Imposition of Economic Sanctions: An Embargo on International Commercial Arbitration?

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Author: Charvi Krishna*





It is accepted that with the rise in global economic growth, there is also a rise in geopolitical issues. Owing to these issues, one or more countries impose economic sanctions and financial penalties against a particular state. These stem from targeted nations indulging in unfair trade practices, terrorist activities, the proliferation of nuclear weapons, or violation of international norms, among others. In order to condemn such actions, other countries implement a decision against the targeted state in the form of sanctions. This can be seen in instances such as the U.S. and the E.U. imposing sanctions on Russia following the events in Ukraine in 2014 and 2022. Though this instrument is primarily a diplomatic and economic decision,[1] it does have strong implications for the trade and commerce between these countries. Thus, this invariably affects the business community comprising corporations, organizations, and private individuals.

Private individuals tend to stray away from international decisions and policies. However, the imposition of economic sanctions creates a setback when these parties aim to resolve their disputes through arbitration. An arbitration process intrinsically reflects flexibility, neutrality, a consensual approach, and speedy disposal of cases. With the imposition of sanctions, these fundamental principles of arbitration are undermined. It impacts not only the parties involved but the entire process of arbitration—ranging from initiation of claims, substantive issues in the dispute, and consequently, the enforceability of the arbitral award. This article will analyze the effects of economic sanctions at each stage of an arbitration proceeding by referencing various case laws and provisions prevalent in common and civil law jurisdictions.



Arbitrability essentially involves determining the kind of dispute that can be resolved through arbitration or those that fall exclusively in the national courts’ domain.[2] This is also reflected in the Convention on the Recognition and Enforcement of Foreign Arbitral Award, 1958 (“New York Convention”), along with the UNCITRAL Model Law on International Commercial Arbitration. It states that enforcement of an arbitral award can be denied if courts conclude that the nature of the conflict cannot be settled through arbitration. Moreover, arbitrability can also be divided into objective arbitrability (ratione materiae) and subjective arbitrability (ratione personae).

  1. Objective arbitrability refers to cases that can be validly submitted to arbitration.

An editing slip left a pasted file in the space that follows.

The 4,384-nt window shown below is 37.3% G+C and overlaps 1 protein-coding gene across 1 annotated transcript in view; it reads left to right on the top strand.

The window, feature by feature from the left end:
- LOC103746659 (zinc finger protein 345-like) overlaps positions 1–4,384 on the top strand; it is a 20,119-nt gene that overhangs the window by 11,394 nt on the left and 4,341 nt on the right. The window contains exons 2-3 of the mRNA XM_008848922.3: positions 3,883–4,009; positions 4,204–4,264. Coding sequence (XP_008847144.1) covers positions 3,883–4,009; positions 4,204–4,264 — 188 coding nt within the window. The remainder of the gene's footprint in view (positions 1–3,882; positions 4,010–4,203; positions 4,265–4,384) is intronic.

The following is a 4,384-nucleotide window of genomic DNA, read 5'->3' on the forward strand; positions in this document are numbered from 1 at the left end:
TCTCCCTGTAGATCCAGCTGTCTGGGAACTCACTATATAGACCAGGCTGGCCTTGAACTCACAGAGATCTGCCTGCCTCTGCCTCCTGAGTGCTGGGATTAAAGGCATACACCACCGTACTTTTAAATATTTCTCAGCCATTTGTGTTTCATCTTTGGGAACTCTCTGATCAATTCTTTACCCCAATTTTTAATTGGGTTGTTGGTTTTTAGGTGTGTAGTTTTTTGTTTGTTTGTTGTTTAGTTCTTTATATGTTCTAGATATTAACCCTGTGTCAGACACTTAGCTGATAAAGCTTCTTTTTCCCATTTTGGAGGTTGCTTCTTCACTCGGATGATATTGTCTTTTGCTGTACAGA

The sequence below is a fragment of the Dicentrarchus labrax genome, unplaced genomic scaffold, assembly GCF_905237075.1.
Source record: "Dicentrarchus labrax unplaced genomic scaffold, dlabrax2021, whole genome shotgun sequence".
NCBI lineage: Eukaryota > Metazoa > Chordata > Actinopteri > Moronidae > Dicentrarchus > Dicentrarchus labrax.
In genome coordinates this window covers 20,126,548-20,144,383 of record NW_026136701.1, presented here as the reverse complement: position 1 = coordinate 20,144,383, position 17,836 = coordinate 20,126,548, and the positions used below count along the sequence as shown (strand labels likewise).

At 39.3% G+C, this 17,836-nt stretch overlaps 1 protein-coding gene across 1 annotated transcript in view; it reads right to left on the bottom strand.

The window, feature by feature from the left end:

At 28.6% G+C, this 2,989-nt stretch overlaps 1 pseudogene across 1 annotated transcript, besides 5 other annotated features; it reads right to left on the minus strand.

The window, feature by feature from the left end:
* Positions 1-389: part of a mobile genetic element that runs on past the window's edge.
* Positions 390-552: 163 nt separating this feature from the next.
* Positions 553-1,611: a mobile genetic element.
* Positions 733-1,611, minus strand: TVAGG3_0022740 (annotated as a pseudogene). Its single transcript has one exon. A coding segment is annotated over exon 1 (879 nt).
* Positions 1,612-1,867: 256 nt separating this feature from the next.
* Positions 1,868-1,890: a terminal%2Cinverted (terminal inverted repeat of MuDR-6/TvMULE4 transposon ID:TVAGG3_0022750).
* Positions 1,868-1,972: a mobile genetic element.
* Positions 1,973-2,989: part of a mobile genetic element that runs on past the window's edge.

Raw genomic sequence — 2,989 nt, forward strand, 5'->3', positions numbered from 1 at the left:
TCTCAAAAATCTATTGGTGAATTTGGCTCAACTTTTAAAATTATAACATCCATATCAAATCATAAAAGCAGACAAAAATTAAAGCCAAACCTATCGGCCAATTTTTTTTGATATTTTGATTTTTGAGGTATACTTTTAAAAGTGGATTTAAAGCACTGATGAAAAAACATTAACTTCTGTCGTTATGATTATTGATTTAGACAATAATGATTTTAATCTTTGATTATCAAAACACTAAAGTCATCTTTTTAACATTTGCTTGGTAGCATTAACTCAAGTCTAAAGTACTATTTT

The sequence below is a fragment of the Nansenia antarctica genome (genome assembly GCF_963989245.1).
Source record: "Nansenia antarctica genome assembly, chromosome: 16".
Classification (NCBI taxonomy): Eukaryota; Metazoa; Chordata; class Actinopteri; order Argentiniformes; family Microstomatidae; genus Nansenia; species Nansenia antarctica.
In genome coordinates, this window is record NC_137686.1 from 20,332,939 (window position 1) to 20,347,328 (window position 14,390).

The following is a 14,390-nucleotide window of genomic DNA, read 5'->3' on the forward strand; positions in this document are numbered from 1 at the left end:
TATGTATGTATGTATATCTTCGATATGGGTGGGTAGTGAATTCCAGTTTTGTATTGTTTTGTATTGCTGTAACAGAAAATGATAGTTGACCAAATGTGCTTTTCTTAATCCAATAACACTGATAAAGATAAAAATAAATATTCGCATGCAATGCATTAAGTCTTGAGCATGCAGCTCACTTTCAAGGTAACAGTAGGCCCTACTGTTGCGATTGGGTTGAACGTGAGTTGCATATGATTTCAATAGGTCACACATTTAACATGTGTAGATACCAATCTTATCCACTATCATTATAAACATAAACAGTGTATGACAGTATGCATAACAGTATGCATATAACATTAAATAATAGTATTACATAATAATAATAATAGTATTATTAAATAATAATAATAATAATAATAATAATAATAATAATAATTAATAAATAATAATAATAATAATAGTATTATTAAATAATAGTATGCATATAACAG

2. Subjective arbitrability refers to the capacity and competence of parties to enter into an arbitration agreement that is valid and binding.

In situations where economic sanctions have been imposed, the objective arbitrability of a dispute plays an imperative role. This is due to the simple fact that arbitration is a private proceeding with public consequences. At the stage of initiation of claims, courts and other tribunals consider the basic principle of party autonomy and the doctrine of separability. It is possible that the main contract is rendered invalid or the contractual obligations cannot be performed owing to the imposition of sanctions. However, the arbitration clause’s validity will remain unaffected, as has been held by various courts and tribunals, which are discussed below. National courts have further accepted that disputes involving sanctions will be arbitrable since, in most cases, it is uncommon that the resolution of a dispute arising from a commercial transaction would have a huge impact on public law and policy.[3] Allowing the tribunals to proceed with the arbitration proceeding has preserved the core tenet of Kompetenz-Kompetenz.

A. Arbitrability of Dispute: What the Courts have held

In Fincantieri v. Ministry of Defence of Iraq[4], a contract entered for the sale of military goods to Iraq between two Italian shipbuilding companies and a private individual from Syria came into conflict with the imposition of sanctions on Iraq by the U.N. Security Council. Arbitration initiated against the two Italian companies raised the issue of arbitrability of the dispute owing to the sanctions. An interim decision was granted by the arbitral tribunal, which differentiated between the dispute’s inarbitrability and the effect of sanctions on the merits of the dispute. Even if the sanctions regime impacts the law related to the substantive issues of the dispute, it will not render the dispute inarbitrable. Though the Swiss Federal Tribunal further confirmed this, it did caution the parties that the dispute’s arbitrability can contravene Switzerland’s public order. This would pose a threat at the time of enforcement of the award. Nonetheless, the sanctions regime did not have any influence on the arbitrability of the dispute.